- buildings, a new benchmark of 49% renewables use by 2030
- industry, a new benchmark of a 1.1 percentage point annual increase in renewables use
- heating and cooling, the existing indicative 1.1 percentage point annual increase becomes binding on Member States, with specific indicative national top-ups
- district heating and cooling, an indicative 2.1 percentage point annual increase in the use of renewables and waste heat and cold (an increase from the current 1.0 percentage point increase)
In the transport sector, the proposal introduces a target for reducing the greenhouse gas intensity of transport fuels by 13% by 2030 compared to the new emissions-based benchmark covering all transport modes (equivalent to an energy-based target of 28% using the methodology in the current directive) with an additional sub-target of 2.2% for advanced biofuels (single counted). This represents a substantial increase of ambition in this key sector compared with the current 14% transport target (energy based) with a 3.5% advanced biofuels sub-target (double-counted). With a view to supporting the 40GW electrolyser strategic goal outlined in last year’s hydrogen strategy, there is also a new sub target for renewable fuels from non-biological origin (RFNBO) of 2.6% (single counted), and a new target for a 50% share of renewables in hydrogen consumption in industry – including non-energy uses.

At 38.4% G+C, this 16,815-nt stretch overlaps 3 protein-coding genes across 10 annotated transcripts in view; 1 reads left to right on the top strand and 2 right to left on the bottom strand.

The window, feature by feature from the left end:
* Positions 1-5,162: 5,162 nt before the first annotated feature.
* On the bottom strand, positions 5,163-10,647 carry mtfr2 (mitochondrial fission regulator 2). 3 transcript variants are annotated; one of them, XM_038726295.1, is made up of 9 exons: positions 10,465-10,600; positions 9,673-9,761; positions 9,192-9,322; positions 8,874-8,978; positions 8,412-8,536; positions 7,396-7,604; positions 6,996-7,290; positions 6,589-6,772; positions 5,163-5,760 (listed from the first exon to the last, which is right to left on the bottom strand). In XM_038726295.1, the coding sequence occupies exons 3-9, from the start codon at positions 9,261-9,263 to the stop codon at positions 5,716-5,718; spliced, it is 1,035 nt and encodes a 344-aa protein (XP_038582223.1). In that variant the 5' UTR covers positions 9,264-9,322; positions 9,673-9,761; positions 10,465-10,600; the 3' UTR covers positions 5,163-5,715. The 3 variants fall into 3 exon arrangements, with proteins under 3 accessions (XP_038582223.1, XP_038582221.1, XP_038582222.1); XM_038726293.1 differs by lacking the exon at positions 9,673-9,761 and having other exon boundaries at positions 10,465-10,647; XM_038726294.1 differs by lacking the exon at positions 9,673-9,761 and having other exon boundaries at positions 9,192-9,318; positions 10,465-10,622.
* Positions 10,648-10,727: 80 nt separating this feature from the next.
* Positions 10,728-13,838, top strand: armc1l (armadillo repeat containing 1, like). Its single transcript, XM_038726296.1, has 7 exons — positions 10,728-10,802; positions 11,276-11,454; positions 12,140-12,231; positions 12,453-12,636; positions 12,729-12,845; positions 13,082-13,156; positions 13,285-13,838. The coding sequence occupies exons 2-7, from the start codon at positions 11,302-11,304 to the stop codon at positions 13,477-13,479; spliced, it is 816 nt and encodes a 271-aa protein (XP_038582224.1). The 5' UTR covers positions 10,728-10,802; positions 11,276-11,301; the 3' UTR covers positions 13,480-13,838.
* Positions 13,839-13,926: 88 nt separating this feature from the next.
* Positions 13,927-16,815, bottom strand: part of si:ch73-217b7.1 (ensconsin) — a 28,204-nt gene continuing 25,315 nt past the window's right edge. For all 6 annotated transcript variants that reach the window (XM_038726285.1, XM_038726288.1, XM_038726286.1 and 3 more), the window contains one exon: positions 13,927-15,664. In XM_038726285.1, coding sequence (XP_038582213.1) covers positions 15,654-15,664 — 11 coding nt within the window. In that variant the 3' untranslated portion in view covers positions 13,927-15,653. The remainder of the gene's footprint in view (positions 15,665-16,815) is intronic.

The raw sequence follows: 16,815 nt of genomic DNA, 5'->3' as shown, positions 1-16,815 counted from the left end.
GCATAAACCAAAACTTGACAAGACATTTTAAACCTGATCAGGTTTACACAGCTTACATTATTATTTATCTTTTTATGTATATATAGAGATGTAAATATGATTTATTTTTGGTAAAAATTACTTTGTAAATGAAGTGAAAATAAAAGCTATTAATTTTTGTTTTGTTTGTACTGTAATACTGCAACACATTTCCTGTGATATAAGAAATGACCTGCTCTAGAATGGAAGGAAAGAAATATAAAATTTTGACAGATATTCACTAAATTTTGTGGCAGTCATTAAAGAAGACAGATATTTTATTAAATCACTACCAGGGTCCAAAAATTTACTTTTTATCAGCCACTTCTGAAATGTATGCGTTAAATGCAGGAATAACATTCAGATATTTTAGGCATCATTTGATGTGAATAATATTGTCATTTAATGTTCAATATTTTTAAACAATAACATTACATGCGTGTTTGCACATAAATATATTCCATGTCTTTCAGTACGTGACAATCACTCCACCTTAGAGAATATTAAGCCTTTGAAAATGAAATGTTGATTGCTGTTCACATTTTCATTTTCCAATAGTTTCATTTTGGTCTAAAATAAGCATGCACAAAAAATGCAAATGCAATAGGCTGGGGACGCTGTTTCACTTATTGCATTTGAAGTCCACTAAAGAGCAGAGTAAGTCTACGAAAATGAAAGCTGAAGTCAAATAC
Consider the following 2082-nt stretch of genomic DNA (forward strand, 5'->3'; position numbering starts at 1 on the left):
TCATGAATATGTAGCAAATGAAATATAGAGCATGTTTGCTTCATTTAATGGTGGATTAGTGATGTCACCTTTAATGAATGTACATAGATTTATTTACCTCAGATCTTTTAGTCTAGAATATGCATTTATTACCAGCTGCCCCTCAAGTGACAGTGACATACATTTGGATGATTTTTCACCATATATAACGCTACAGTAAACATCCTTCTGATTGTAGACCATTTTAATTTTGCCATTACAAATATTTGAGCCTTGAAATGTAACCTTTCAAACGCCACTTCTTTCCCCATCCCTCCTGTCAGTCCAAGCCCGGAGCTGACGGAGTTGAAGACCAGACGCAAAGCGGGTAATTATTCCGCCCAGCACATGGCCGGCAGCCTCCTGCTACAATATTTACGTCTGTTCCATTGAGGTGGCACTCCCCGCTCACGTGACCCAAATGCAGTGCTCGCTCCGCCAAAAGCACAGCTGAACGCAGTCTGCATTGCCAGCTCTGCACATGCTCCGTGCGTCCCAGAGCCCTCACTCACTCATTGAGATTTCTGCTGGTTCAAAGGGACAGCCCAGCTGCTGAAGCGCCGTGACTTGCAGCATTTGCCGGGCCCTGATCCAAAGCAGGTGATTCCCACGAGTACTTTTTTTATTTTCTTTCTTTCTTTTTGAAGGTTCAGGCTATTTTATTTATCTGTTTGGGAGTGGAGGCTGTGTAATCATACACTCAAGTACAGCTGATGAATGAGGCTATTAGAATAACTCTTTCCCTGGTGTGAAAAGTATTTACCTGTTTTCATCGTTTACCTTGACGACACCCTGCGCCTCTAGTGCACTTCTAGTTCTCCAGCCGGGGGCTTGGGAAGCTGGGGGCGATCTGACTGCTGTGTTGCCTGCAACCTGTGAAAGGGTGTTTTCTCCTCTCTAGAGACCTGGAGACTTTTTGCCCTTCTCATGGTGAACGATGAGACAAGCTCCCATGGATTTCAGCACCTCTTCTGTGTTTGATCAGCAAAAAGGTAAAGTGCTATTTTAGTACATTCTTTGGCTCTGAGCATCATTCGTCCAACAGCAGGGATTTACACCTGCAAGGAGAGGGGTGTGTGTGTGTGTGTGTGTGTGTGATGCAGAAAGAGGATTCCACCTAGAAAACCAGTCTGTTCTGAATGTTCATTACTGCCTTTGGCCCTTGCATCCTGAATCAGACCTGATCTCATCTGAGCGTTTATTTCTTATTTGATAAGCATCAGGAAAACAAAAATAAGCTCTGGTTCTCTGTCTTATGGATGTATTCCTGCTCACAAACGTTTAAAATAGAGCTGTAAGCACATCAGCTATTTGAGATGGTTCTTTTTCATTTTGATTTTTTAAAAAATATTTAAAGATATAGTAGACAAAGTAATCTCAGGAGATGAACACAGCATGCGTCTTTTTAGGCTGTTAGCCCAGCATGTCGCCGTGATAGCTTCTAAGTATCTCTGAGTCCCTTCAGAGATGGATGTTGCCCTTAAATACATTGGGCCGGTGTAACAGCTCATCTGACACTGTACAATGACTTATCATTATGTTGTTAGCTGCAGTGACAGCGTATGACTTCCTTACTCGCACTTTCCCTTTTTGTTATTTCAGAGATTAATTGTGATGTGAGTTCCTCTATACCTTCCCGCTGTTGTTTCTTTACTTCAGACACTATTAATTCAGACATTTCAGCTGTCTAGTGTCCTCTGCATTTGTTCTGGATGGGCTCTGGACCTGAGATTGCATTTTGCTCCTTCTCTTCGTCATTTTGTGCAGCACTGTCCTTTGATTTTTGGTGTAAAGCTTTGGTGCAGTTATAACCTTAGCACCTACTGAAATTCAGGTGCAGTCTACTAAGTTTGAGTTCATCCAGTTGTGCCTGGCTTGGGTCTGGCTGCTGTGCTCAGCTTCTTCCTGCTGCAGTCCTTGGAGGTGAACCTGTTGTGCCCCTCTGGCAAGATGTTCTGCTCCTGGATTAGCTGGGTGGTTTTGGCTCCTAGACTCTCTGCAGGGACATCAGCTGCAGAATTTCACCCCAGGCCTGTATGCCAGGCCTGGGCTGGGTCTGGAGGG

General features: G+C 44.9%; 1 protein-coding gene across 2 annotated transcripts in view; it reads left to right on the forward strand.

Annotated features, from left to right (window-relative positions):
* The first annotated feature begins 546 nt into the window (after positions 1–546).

Boosting electrification and adding flexibility for the energy system
A new credit mechanism in the transport sector is aimed at boosting the use of renewable electricity in transport. The proposal also includes a range of new measures aimed at making the EU energy system more flexible, for example by facilitating system integration of renewables through real-time information, smart charging of electric vehicles and tackling barriers to a higher level of renewables supply.
Fostering renewable hydrogen for hard-to-decarbonise sectors
Building on the EU Hydrogen Strategy, the proposal introduces two binding sub-targets for the use of renewable hydrogen and its derivatives, respectively in the transport sector, and in industry. It also extends the existing rules for certification and traceability to renewable fuels in all sectors, and not only in the transport sector.
Enhancing the sustainability criteria of bioenergy